TEL AVIV - A small crowd of predominantly young people huddles outside the "Jewish Princess" bar in central Tel Aviv, waiting to be summoned in for the beginning of a Society for the Abolition of Vivisection member-recruitment meeting.
One participant arrives on his bicycle, wearing a Mohawk-style haircut and a T-shirt with a photo of the Knesset and the words "Terror Infrastructure" printed on the front, and a photo of a caged monkey and the words, "As long as they are not free, no one is free," printed on the back.
A 'beautiful' new guillotine
The Knesset T-shirt is especially fitting, as the grassroots organization is fighting what is sees as an uphill battle against what it considers to be the wealthy powers that are supporting the Israeli vivisection industry. Vivisection is the practice of animal experimentation, and more specifically, of cutting or operating on living animals for physiological or pathological investigations.
"The purpose of this meeting is that everyone will know exactly what they are supposed to do tomorrow morning," spokeswoman Anat Refua says as the meeting commences. "The moment we put down our guard and cease to act at the public level, they will defeat us."
She says the organization is in need of ideas on how to fight the vivisection industry, specifically Harlan Sprague Dawley Inc., which provides research centers and universities with laboratory animals and apparatus.
"They recently came out with a 'beautiful' new guillotine model (used to kill animals when they are not needed anymore) which comes in a variety of colors," she says.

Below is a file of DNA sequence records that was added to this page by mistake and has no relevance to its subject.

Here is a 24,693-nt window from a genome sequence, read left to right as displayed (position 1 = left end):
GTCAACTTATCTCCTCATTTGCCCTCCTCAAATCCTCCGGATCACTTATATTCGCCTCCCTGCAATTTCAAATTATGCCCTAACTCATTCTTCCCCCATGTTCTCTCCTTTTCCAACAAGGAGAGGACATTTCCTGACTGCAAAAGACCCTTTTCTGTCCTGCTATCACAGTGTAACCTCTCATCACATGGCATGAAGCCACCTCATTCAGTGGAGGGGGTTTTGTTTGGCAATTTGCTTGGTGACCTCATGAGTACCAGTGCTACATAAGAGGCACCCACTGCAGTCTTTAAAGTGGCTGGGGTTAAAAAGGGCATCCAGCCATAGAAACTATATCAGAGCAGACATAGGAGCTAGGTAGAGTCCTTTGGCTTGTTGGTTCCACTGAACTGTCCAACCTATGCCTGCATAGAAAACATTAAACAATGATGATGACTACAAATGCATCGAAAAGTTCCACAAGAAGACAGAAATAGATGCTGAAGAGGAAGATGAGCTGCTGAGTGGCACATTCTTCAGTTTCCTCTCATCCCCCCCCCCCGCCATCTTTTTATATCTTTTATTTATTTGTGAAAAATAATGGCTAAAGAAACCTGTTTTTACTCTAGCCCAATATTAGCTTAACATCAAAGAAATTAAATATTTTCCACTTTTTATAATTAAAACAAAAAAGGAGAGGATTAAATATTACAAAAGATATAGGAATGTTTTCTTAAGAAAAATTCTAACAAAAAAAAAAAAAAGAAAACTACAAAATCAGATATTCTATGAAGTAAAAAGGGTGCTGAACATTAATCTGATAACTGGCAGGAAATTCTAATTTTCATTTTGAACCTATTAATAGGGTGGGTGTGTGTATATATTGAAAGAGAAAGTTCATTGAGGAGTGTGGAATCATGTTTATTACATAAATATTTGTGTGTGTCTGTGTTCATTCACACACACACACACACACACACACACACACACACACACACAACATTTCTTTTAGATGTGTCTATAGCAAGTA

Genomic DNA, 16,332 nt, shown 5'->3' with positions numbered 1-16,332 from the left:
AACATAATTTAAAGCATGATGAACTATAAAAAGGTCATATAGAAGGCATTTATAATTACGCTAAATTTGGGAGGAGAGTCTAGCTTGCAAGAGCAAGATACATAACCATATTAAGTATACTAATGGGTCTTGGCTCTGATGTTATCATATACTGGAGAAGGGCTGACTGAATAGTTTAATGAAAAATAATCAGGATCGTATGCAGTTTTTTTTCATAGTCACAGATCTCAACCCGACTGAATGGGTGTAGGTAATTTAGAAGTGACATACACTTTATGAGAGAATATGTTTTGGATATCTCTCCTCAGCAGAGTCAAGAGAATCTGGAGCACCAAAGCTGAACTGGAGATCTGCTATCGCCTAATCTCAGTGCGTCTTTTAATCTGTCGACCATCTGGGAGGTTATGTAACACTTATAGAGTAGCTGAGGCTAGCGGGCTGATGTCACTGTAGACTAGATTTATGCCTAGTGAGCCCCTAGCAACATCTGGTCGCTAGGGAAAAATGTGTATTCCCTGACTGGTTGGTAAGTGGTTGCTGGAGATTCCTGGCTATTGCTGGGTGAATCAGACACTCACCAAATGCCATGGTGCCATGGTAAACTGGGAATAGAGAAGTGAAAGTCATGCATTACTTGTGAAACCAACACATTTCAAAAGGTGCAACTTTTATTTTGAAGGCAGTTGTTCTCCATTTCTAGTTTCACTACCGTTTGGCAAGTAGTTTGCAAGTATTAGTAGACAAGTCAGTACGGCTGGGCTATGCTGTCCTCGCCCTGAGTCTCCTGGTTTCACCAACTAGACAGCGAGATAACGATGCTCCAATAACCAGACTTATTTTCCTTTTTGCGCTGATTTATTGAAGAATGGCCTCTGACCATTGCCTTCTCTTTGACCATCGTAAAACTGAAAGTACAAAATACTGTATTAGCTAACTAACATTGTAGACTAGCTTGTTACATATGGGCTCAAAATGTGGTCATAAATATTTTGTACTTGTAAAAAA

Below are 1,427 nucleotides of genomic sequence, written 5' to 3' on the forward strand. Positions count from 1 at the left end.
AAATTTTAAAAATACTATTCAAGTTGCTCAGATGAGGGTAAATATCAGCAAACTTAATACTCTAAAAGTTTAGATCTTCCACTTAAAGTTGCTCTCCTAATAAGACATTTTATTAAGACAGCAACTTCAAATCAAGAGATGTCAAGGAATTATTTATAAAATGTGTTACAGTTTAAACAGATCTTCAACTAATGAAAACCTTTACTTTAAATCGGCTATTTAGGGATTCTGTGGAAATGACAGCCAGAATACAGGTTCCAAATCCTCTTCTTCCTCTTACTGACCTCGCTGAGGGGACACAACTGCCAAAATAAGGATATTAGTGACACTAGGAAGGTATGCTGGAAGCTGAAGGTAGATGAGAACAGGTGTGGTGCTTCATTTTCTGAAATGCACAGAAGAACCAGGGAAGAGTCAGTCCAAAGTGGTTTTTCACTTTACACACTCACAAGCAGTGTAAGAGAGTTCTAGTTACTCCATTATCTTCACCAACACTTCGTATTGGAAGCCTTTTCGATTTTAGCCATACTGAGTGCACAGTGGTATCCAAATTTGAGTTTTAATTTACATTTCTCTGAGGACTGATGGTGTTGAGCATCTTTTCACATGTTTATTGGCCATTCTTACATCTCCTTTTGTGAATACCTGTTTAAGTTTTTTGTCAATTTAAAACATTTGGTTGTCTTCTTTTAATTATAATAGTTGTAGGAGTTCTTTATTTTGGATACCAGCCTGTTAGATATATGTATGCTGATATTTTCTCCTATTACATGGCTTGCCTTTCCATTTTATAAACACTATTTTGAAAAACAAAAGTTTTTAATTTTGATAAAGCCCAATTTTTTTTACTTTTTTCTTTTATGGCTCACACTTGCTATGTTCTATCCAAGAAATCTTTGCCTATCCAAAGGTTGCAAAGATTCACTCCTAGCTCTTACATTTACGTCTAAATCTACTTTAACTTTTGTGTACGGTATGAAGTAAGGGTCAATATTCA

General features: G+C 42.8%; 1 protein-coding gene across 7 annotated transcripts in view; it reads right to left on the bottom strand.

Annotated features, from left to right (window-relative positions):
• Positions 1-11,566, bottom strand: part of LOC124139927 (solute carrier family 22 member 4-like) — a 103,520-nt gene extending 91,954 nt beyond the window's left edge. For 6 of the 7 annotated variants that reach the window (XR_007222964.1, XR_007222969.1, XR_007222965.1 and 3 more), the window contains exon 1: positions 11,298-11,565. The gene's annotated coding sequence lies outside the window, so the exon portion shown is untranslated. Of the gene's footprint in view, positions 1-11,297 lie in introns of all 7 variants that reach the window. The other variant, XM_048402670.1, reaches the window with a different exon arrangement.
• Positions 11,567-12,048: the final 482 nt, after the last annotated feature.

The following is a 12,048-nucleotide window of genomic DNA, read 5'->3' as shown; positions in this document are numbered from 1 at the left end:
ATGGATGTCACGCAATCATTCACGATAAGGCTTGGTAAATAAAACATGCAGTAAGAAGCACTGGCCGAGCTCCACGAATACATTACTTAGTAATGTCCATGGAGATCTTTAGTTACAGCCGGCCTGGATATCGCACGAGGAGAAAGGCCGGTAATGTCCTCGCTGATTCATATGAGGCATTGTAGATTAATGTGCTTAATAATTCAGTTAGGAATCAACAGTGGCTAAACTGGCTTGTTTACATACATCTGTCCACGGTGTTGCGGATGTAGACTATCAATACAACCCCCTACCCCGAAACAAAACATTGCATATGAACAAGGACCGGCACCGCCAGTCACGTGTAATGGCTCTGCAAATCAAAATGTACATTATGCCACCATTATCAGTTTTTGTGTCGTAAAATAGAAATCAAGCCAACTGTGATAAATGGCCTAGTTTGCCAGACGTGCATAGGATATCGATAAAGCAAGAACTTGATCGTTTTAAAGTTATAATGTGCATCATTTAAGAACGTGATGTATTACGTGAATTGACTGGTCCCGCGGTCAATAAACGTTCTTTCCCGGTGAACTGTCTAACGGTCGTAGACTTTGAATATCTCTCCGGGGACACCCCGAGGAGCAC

Refuah says the organization must remain focused on specific issues, as its resources are limited.
"We don't have money and we don't have enough people, and therefore we must concentrate our efforts on shutting down the Mazor farm (a supplier of lab monkeys) and act against the imminent monkey experiments at the new brain research center at Bar-Ilan University,” she says.
"It is us, the simple, ordinary people, against the professors; but we have justice on our side."
Anti-vivisection street theater
The metal cages at the new Leslie and Susan Gonda (Goldschmied) Brain Research Center at Bar-Ilan University have already been prepared for the monkeys that are set to arrive soon. They seem barely large enough for the primates to be able to move their limbs in.
"They easily could have acquired bigger cages," Refuah says. "But that would make it more difficult to seize the terrified monkeys when they want to experiment on them."
Refuah says it is time to vacate the premises, as the bar owner is expecting regular customers anytime now. Pamphlets and brochures are handed out, small donations are accepted, and the animal rights warriors disperse into the warm Tel Aviv night.